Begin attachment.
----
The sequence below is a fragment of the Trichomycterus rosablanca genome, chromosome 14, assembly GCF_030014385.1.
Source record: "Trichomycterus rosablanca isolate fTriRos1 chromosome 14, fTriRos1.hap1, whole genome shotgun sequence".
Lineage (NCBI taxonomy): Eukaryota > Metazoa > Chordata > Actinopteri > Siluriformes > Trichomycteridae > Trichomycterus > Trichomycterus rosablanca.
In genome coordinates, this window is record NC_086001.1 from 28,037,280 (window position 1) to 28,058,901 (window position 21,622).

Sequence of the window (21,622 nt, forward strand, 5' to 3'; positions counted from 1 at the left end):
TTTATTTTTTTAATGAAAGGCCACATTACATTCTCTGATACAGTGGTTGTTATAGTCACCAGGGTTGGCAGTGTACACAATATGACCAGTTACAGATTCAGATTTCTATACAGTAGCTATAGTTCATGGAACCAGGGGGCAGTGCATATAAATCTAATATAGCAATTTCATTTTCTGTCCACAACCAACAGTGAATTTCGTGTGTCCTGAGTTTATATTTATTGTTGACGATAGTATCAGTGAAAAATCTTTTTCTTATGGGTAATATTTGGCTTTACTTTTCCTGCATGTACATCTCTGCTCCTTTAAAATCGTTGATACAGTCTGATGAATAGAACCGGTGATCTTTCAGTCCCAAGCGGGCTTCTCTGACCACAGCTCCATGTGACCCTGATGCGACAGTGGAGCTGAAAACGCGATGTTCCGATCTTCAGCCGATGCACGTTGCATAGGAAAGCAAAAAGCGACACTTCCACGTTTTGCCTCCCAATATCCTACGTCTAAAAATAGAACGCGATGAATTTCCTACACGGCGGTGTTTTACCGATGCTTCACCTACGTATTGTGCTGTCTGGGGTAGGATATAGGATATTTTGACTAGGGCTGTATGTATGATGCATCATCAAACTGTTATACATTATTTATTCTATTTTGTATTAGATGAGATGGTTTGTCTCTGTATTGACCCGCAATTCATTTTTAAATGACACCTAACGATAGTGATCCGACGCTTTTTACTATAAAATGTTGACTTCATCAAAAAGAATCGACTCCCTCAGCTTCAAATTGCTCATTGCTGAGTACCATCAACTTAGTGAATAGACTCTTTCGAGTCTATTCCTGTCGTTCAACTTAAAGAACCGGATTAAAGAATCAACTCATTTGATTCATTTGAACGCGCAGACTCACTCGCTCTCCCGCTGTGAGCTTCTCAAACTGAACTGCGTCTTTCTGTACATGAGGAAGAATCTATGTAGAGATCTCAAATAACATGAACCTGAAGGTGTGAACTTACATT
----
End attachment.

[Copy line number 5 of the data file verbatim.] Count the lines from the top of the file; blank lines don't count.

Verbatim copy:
Sequence of the window (21,622 nt, forward strand, 5' to 3'; positions counted from 1 at the left end):